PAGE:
I had completely forgotten until recently about the dice and card games I created over 50 years ago as an adolescent. Mostly they were about sports. My friend and I used our bubble gum cards to select team rosters; then we played schedules and kept reams of records. I never had any railroad cards - though I have since found some at train shows - so I never created any railroad games. I DID have a big stack of airplane cards and managed to develop a Monopoly-like board game whereby the planes were purchased for flying transport missions, which in turn earned money for buying more planes. I won't try to credit myself with anticipating the Tycoon games of the '90s, but but they did have transport and finances in common.

My interest in games was renewed when Microsoft released Train Simulator in 2001. Although train simmers, especially MSTS fans, abhor the term "game," train sims are guilty by association, and some - like the Tycoon-type sims - ARE games.

The recurring themes in my life can take the form of themes within a theme. Within the train sim theme are the various train sims that take turn coming to the fore. I've gone through long stretches of focusing on BVE, Rail3D, MSTS, Trainz, and Locomotion, while having more than a passing glance at a number of others. In the process I've learned to appreciate the special qualities that each represents. If I want to drive a rapid transit or commuter train schedule from the driver's seat, I choose BVE. If I want to build a rail network with lots of signaled control, I look to Rail3D. If I want to have some fun with train sim photography, I choose MSTS. If I want to simulate train operations using more than one train, Trainz is my choice. If I want to build an empire with trains and other forms of transport, I choose Locomotion.

My interests along each of these lines cycle with some frequency, thus I am glad to have all these sims at my command. I even cast a wistful glance now and then at my unfinished modeling efforts in O- and HO-scale, but that's a story for another round.

- Al

Friday, January 06, 2006

Do As I Say, Not As I Don't Do

I normally write about what I'm doing or thinking. Today I'm writing about what I HAVEN'T been doing - keeping my computer defragged. Ignorance is bliss, as they say, until it sneaks up from behind and knocks out your trusty PC just as you are about to perform some critical task. Such was the case as I started to assemble the December issue of Virtual Railroader. When my PC wouldn't boot up, I suspected a virus had snuck past my arsenal of anti-virus protection, firewall, and multiple anti-spyware programs. The repairman, however, was quite clear in his assessment: too much fragmentation of the hard drive.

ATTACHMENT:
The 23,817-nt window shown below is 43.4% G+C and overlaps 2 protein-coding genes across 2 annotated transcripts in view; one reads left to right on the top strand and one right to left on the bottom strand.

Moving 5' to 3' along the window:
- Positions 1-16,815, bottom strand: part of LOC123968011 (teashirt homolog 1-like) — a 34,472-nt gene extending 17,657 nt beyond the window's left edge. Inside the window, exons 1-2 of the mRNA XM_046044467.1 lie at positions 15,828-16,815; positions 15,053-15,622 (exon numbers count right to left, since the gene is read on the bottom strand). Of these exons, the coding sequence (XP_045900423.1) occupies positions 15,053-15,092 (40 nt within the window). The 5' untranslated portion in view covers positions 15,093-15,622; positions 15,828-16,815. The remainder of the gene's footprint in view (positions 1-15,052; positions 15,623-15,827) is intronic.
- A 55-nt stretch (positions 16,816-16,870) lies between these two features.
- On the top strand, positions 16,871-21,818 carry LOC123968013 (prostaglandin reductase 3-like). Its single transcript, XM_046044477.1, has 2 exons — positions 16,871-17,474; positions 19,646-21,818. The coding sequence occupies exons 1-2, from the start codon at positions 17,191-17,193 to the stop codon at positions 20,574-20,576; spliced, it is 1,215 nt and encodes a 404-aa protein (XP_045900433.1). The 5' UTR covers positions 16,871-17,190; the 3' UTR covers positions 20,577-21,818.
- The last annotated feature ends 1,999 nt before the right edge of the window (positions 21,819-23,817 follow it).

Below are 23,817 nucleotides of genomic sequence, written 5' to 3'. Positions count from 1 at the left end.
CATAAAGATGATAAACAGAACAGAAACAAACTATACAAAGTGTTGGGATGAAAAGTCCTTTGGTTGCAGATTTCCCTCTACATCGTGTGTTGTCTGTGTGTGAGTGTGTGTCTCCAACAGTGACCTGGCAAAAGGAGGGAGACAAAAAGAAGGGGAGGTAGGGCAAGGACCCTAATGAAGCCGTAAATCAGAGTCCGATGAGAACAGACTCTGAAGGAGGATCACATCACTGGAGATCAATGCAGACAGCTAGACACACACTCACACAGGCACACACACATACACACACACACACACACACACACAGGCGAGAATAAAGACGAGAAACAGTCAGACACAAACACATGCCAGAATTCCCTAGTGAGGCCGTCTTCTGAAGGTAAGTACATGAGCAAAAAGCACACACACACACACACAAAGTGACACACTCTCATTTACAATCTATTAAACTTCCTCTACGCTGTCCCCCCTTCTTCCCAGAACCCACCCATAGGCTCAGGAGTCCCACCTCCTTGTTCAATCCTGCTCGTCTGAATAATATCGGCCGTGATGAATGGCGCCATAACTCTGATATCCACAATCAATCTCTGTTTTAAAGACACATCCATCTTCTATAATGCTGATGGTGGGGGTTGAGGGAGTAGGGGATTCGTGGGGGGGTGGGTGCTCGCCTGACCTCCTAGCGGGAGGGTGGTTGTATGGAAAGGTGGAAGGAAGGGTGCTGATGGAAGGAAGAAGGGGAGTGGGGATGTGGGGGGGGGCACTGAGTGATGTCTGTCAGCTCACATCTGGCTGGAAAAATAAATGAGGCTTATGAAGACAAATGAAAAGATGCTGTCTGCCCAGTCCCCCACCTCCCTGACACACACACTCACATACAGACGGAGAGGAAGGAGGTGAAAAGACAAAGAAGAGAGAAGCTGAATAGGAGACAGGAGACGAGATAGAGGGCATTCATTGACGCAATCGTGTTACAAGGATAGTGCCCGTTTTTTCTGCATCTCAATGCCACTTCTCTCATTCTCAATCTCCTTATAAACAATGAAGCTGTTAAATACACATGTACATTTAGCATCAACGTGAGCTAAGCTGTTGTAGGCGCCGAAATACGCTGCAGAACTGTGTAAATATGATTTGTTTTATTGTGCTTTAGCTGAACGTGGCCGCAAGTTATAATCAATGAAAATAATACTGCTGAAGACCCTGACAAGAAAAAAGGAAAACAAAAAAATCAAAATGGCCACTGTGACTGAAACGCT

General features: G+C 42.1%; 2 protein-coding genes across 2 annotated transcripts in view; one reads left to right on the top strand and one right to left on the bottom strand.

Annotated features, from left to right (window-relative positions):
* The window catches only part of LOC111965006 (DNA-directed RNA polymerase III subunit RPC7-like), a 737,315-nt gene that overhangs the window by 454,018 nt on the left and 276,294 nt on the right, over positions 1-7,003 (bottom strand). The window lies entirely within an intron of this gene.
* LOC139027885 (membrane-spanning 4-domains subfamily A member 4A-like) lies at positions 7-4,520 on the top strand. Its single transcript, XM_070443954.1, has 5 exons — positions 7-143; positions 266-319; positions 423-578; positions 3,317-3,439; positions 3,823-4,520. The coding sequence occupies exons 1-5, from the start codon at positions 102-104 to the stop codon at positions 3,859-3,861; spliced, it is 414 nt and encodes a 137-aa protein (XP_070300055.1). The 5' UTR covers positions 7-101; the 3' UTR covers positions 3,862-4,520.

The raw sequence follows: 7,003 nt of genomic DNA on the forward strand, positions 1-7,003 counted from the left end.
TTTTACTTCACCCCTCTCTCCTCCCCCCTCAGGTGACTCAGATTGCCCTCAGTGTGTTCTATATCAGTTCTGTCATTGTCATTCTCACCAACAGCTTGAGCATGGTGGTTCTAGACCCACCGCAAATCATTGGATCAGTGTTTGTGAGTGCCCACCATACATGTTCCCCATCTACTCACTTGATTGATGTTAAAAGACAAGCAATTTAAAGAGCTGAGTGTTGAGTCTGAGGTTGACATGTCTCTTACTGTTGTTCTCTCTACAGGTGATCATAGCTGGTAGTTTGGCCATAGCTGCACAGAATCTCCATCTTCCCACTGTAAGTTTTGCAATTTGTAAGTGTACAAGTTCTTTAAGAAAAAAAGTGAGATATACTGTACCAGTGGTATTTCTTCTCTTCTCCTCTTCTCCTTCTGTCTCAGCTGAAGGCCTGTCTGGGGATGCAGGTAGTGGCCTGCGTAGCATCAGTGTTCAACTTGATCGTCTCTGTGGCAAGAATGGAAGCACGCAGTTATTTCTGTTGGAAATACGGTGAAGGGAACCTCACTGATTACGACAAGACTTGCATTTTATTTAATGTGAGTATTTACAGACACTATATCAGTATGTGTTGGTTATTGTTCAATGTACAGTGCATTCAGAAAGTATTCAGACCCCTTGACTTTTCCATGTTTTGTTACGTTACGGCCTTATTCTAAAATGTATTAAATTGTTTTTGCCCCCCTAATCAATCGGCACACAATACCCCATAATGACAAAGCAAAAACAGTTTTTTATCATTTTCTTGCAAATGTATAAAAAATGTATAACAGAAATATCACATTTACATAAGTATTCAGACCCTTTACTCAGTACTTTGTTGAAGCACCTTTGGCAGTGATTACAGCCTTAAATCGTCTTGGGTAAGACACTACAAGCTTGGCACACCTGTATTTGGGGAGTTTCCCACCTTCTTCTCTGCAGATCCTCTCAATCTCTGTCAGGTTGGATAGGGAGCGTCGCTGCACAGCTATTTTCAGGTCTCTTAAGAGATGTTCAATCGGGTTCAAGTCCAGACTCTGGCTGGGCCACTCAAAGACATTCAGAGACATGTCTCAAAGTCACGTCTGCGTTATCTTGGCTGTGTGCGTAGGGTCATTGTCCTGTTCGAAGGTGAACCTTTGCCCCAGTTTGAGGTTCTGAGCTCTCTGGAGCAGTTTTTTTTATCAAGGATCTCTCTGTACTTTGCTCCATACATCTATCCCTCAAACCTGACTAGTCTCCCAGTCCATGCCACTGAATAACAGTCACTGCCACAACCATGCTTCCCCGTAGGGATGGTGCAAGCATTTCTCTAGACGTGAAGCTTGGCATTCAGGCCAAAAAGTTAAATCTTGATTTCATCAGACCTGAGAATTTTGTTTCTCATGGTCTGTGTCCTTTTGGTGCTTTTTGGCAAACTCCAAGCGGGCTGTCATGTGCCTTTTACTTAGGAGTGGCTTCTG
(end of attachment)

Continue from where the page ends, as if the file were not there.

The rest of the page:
I've always known that hard drives become fragmented in time as programs write and delete data. I've also known that this will slow down your computer. What I didn't know was that fragmentation leads to corrupted files. Moreover, I had never stopped to think about the excessive write/delete activity that takes place with games, especially full 3D "games" like MSTS and Trainz. In other words, train sims are big-time offenders.

The moral of this story is that defragmentation should be a regular part of your PC housekeeping routine, just like backing up your data. Consider defragging your hard drive at least once a month. If you run sims regularly, consider defragging more frequently. If nothing else, it will save you a lot of aggravation and possibly a costly repair.

- Al

Please visit our VR Reading Room at Virtual Railroader.

Wednesday, January 04, 2006

News From TrainMaster Train Simulator

P.I. Engineering announced two new members have joined the TMTS development team. One is our old friend Henk Plaggemars, who many of you know from his work at Auran, developing and promoting Trainz. The other is Dan Toth, a training conductor consultant who will be providing technical input for the professional training side of the TMTS project. The full news article is here:

- Al

Visit our new VR Reading Room at Virtual Railroader (

Sunday, January 01, 2006

Try it Again, Sam

I had my first clarinet lesson last week. Since then I've been dutifully practicing, trying to play good quality notes from C to A. Today I took dead aim at the dreaded squeak. I practiced removing the instrument from my mouth, reinserting it, and trying to get a good note on the first try without hunting around.

Squeak! Squeak! Squeak!

After much experimentation - and a timeout to wrap some padding around my right thumb where the thumb rest was gnawing at my bone - I discovered I wasn't puckering tightly enough. That solved it.

The key word for this experience is one I've come to associate with computers: PERSISTENCE. I've spent many an hour through the years wrestling with computers - or is it software? Sometimes I've finally given up and asked for help, but more often than not I found the answer by keeping at it.

There's a balancing corollary to persistence, however. It's called taking a break and turning your attention elsewhere for awhile. It can do wonders for giving you a chance to come up with a fresh approach to solving the problem, just as wrapping my thumb helped solve my clarinet squeak.

So ... when you tire of banging your head against the proverbial wall, try kicking it for awhile, or doing something entirely different, like taking up the clarinet.

- Al